EXAMPLE 15

Example B was saponified with 2N LiOH in MeOH, and to the resulting acid (64.2 mg, 0.15 mmol) were added HOBt (30 mg, 0.225 mmol), Example K (24 mg, 0.15 mmol) and 4-methylmorpholine (60 mg, 0.60 mmol 4.0 equiv), DMF (3 mL) and EDCl (43 mg, 0.225 mmol). The reaction mixture was stirred at RT overnight and poured into H2O (3 mL), and a white precipitate collected and further purified by preparative HPLC to yield 1-[1-(3-{bis[(methylcarbamoyl)methyl]carbamoyl}phenyl)-3-tert-butyl-1H-pyrazol-5-yl]-3-(naphthalen-1-yl)urea (40 mg). 1H NMR (CDCl3): δ 8.45 (brs, 1H), 8.10 (d, J=7.6 Hz, 1H), 7.86-7.80 (m, 2H), 7.63-7.56 (m, 2H), 7.52 (s, 1H), 7.47-7.38 (m, 3H), 7.36-7.34 (m, 1H), 7.26 (s, 9H), 7.19-7.17 (m, 2H), 6.60 (s, 1 H), 3.98 (s, 2H), 3.81 (s, 3H), 2.87 (s, 3H), 2.63 (s, 3H), 1.34 (s, 9H); MS (ESI) m/z: 570 (M+H+).

EXAMPLE 16

The title compound was synthesized in a manner analogous to Example 15 utilizing Example C (37 mg) and Example K to yield 1-[1-(3-{bis[(methylcarbamoyl)methyl]carbamoyl}phenyl)-3-tert-butyl-1H-pyrazol-5-yl]-3-(4-chlorophenyl)urea. 1H NMR (CD3OD): δ 8.58 (brs, 1H), 8.39 (brs, 1H), 7.64-7.62 (m, 3H), 7.53-7.51 (m,1H), 7.38 (d, J=9.2 Hz, 2H), 7.25 (d, J=8.8 Hz, 2H), 6.44 (s, 1H), 4.17 (s, 2H), 4.11 (s, 2H), 2.79 (s, 3H), 2.69 (s, 3H), 1.34-1.28 (m, 12H); MS (ESI) m/z: 554 (M+H+).

EXAMPLE 17

Example B was saponified with 2N LiOH in MeOH, and to the resulting acid (0.642 g, 1.5 mmol) in dry THF (25 mL) at −78° C. were added freshly distilled triethylamine (0.202 g, 2.0 mmol) and pivaloyl chloride (0.216 g, 1.80 mmol) with vigorous stirring. After stirring at −78° C. for 15 min and at 0° C. for 45 min, the mixture was again cooled to −78° C. and then transferred into the THF solution of lithium salt of D-4-phenyl-oxazolidin-2-one [*. The lithium salt of the oxazolidinone regeant was previously prepared by the slow addition of n-BuLi (2.50M in hexane, 1.20 mL, 3.0 mmol) into THF solution of D-4-phenyl-oxazoldin-2-one at −78° C.]. The reaction solution was stirred at −78° C. for 2 h and RT overnight, and then quenched with aq. ammonium chloride and extracted with dichloromethane (100 mL) The combined organic layers were dried Na2SO4) and concentrated in vacuo. The residue was purified by preparative HPLC to yield D-1-{5-tert-butyl-2-[3-(2-oxo-4-phenyl-oxazolidinyl-3-carbonyl)phenyl]-2H-pyrazol-3-yl}-3-(naphthalen-1-yl)urea (207 mg, 24%). 1H NMR (CDCl3): δ 8.14-8.09 (m, 2H), 8.06 (s,1H), 7.86-7.81 (m, 4H), 7.79 (s, 1H), 7.68-7.61 (m, 2H), 7.51-7.40 (m, 9H), 6.75 (s, 1H), 5.80 (t, J=9.2, 7.6 Hz, 1H), 4.89 (t, J=9.2 Hz, 1H), 4.42 (dd, J=9.2, 7.6 Hz, 1H), 1.37 (s, 9H); MS (ESI) m/z: 574 (M+H+).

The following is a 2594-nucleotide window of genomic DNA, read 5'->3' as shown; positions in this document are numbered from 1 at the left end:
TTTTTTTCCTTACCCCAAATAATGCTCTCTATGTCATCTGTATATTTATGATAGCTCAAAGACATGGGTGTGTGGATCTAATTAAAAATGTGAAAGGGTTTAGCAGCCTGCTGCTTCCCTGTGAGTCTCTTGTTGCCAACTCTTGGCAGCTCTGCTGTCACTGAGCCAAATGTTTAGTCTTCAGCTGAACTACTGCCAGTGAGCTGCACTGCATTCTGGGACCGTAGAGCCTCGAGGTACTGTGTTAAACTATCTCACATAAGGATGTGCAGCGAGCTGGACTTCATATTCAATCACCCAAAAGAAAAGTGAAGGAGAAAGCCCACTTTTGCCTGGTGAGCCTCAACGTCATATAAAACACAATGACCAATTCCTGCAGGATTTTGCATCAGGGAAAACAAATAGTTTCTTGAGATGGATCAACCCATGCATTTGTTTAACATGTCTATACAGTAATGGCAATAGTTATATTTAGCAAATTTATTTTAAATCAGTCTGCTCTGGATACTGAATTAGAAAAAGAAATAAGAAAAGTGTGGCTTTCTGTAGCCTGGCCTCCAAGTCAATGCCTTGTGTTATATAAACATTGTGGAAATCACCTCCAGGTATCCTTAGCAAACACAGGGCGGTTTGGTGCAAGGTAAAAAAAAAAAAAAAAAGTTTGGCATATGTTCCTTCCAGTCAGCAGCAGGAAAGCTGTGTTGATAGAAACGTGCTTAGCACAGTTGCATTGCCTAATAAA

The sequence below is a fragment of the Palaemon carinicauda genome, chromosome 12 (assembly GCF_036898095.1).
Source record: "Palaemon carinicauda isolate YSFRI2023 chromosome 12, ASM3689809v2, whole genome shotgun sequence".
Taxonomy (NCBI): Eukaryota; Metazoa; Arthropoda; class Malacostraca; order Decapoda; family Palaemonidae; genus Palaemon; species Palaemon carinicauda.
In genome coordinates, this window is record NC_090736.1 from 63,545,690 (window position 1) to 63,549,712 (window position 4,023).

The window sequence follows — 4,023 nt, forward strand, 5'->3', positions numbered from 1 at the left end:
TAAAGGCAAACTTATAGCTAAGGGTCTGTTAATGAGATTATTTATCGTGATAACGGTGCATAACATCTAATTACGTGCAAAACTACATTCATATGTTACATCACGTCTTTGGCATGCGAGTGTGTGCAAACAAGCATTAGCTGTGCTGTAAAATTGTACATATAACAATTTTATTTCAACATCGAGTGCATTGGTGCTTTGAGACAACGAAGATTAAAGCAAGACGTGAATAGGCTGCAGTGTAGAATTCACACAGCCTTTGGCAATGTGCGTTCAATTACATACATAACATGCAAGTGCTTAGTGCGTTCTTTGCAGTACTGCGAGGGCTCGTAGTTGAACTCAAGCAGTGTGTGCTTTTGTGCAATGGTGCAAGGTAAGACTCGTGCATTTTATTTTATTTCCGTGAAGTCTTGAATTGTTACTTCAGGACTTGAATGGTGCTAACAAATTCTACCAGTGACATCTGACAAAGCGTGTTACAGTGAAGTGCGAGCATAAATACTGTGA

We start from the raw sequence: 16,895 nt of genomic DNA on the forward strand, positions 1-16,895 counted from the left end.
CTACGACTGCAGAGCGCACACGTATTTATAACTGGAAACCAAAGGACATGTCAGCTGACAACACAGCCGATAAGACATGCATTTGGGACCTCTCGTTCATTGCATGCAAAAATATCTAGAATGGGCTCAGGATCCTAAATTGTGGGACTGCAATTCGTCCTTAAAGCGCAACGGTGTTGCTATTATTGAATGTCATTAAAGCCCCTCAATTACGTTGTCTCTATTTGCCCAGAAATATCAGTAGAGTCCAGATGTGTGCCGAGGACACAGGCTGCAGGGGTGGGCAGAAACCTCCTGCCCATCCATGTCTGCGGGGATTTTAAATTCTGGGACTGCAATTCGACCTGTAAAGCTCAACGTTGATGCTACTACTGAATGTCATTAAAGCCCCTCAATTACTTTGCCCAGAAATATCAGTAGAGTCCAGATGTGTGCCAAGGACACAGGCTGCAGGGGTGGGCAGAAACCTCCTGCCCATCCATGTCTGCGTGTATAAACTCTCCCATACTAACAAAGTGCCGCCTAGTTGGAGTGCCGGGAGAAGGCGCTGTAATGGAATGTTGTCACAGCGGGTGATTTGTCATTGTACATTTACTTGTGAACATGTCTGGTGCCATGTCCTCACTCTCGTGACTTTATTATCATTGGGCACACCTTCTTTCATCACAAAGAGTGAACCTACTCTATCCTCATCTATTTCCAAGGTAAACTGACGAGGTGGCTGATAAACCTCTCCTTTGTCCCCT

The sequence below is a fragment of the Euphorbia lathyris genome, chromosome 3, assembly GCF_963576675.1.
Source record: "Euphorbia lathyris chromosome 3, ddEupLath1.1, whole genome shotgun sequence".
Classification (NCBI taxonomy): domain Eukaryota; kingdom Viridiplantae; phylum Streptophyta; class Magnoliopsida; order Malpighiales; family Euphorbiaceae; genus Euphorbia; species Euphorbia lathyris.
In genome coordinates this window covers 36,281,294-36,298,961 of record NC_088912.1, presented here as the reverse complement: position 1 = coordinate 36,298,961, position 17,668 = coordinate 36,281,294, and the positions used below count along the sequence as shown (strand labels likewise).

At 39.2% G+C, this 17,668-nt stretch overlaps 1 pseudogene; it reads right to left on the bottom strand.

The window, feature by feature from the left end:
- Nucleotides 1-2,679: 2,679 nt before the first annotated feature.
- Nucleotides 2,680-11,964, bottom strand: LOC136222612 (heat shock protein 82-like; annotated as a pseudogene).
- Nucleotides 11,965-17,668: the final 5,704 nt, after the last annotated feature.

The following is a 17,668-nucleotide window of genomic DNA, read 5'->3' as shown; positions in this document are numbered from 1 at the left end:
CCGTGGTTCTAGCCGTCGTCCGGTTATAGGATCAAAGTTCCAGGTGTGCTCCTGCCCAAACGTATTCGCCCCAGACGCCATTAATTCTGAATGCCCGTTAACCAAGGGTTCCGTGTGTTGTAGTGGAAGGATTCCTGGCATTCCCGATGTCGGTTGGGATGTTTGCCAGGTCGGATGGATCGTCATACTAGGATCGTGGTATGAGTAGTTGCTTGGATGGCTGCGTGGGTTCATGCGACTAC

EXAMPLE 18

The title compound was synthesized in a manner analogous to Example 17 utilizing Example B and L-4-phenyl-oxazolidin-2-one to yield L-1-{5-tert-butyl-2-[3-(2-oxo-4-phenyl-oxazolidinyl-3-carbonyl)phenyl]-2H-pyrazol-3-yl}-3-(naphthalen-1-yl)urea 1H NMR (CDCl3): δ 8.14-8.09 (m, 2H), 8.06 (s, 1 H), 7.86-7.81 (m, 4H), 7.79 (s, 1H), 7.68-7.61 (m, 2H), 7.51-7.40 (m, 9H), 6.75 (s, 1H), 5.80 (t, J=9.2, 7.6 Hz, 1H), 4.89 (t, J=9.2 Hz, 1H), 4.42 (dd, J=9.2, 7.6 Hz, 1H), 1.37 (s, 9H); MS (ESI) m/z: 574 (M+H+)

EXAMPLE 19

The title compound was synthesized in a manner analogous to Example 17 utilizing Example C and D-4-phenyl-oxazolidin-2-one to yield D-1-{5-tert-butyl-2-[3-(2-oxo-4-phenyl-oxazolidinyl-3-carbonyl)phenyl]-2H-pyrazol-3-yl}-3-(4-chlorophenyl)urea. 1H NMR (CDCl3): δ 7.91 (s, 1H), 7.85 (d, J=8.0 Hz, 1H), 7.79 (d, J=7.6 Hz, 1H), 7.71 (m, 1H), 7.65 (m, 1H), 7.49-7.40 (m, 8H), 7.26-7.24 (m, 2H), 6.68 (s, 1H), 5.77 (dd, J=8.8, 8.0 Hz, 1H), 4.96 (t, 8.8 Hz, 1H), 4.44 (dd, J=8.8, 8.0 Hz, 1H), 1.36 (s, 9H); MS (ESI) m/z: 558 (M+H+)